Google Hating Mississippi Attorney General Sues Company... With Ammo From EFF

from the well,-this-could-get-interesting dept

We've written a fair amount about Mississippi Attorney General Jim Hood over the years, with a major focus on his factually-challenged hatred of Google, that may or may not be influenced by Hood's heavy funding from Hollywood. What is known, however, is that the MPAA, quite clearly, decided to use Hood as a pawn in its campaign to attack Google. The Sony Pictures hack from a few years back revealed a detailed plan, put together by the MPAA, to funnel money and resources to Hood solely for the purpose of attacking Google with questionable legal claims. Hood's first attempt to do so (with letters that were literally written by the MPAA's lawyers) effectively failed, following a legal challenge from Google.

Hood, of course, is not one to give up, so he's back again with a lawsuit filed against Google, arguing that the company has violated student privacy with its Google Apps for Education. If this sounds vaguely familiar, here's the twist: this is the same basic complaint that the EFF complained about in a filing to the FTC a year and a half ago. The EFF, of course, actively fought Jim Hood in his initial attack on Google, so it's a neat trick by Hood (and, perhaps, the MPAA?) to now use the EFF's own legal arguments against Google.

As I stated back when the EFF filed its complaint, even though we frequently agree with the EFF on things (and even though we wish Google was better on privacy), I'm still struggling to see what the privacy violation is here. The key issue is that Google signed a pledge -- the Student Privacy Pledge -- which says that when offering its apps to schools, it will safeguard student's privacy in some very clear ways. Multiple third parties, including the Future of Privacy Forum -- who helped create the very pledge Google is accused of violating -- has looked at Google's G Suite for Education and concluded that it complies with the pledge. There are no ads in the G Suite for Education, which is the main privacy issue. But the EFF's complaint was that by sync'ing student accounts, it's storing information about the students in violation of the pledge. But the sync feature is just to allow students to be able to log in from multiple devices and have the same experience -- and Google insists that none of that information is ever used for advertising or other datamining. If it turns out that's not true, then there are issues. But if Google is being accurate here, I'm just don't see where the problem is.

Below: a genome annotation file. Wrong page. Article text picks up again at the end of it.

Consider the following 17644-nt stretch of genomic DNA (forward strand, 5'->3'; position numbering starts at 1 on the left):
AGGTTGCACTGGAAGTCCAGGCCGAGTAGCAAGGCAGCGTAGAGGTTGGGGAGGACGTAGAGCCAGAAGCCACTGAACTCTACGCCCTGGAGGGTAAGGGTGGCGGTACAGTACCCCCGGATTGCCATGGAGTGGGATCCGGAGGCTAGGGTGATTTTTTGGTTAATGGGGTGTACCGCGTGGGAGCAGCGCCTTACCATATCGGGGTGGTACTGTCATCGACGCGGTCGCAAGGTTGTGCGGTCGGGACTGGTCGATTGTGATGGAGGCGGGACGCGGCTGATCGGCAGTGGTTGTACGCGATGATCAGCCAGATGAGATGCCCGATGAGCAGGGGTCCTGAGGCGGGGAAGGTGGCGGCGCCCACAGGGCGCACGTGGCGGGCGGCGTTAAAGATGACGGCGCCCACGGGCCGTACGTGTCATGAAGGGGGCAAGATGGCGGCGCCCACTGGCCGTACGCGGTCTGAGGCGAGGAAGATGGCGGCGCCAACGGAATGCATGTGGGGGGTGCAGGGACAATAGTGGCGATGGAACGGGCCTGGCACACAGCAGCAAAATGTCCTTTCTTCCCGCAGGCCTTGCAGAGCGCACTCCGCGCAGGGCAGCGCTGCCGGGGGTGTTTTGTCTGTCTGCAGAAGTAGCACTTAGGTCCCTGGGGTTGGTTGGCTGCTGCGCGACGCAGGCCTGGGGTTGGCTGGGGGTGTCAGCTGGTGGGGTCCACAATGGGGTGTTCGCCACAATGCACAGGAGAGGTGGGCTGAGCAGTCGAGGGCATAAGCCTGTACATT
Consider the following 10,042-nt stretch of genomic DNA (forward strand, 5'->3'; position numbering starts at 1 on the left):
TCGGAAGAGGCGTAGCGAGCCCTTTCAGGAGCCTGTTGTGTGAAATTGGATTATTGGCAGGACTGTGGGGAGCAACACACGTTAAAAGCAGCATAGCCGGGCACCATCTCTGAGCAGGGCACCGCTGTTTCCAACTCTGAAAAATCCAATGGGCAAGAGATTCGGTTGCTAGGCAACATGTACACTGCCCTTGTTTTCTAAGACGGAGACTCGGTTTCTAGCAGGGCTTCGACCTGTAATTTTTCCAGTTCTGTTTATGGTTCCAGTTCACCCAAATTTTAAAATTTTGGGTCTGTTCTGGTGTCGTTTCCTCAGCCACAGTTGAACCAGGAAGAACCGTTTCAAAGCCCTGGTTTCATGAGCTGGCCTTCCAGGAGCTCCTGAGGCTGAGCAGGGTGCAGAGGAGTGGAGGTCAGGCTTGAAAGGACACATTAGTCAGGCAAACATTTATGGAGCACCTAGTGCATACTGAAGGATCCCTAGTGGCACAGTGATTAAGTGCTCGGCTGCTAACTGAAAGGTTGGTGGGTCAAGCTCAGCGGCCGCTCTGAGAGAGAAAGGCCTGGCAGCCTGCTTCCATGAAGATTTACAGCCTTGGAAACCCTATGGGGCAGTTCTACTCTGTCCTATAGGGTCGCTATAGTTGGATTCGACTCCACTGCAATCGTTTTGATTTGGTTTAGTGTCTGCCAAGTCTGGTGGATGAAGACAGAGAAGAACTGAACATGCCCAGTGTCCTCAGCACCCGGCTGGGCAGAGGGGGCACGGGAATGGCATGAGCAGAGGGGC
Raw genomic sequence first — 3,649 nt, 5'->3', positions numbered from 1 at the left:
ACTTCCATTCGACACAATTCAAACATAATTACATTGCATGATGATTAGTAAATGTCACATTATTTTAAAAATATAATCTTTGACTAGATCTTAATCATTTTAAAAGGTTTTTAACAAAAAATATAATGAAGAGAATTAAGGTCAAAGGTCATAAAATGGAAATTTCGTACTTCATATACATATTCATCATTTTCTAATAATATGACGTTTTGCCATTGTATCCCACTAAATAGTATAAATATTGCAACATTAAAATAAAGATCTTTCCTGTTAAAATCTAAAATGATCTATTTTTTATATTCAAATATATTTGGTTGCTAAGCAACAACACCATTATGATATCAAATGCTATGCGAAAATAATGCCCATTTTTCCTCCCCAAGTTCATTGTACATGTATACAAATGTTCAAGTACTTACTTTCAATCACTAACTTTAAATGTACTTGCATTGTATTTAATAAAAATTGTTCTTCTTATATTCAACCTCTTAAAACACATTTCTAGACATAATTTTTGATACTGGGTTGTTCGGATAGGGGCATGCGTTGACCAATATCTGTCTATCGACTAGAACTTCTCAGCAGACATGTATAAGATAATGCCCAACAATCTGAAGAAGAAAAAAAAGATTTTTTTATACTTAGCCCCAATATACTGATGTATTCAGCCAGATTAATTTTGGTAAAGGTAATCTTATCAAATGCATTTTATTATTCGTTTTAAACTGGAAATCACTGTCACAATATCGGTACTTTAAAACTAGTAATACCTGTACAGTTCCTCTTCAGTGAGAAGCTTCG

As far as I can tell, the FTC has done nothing with the EFF's complaint. But now it appears that (without naming EFF), Jim Hood has decided to jump in to the legal waters and claim that Google is violating its pledge on student data privacy.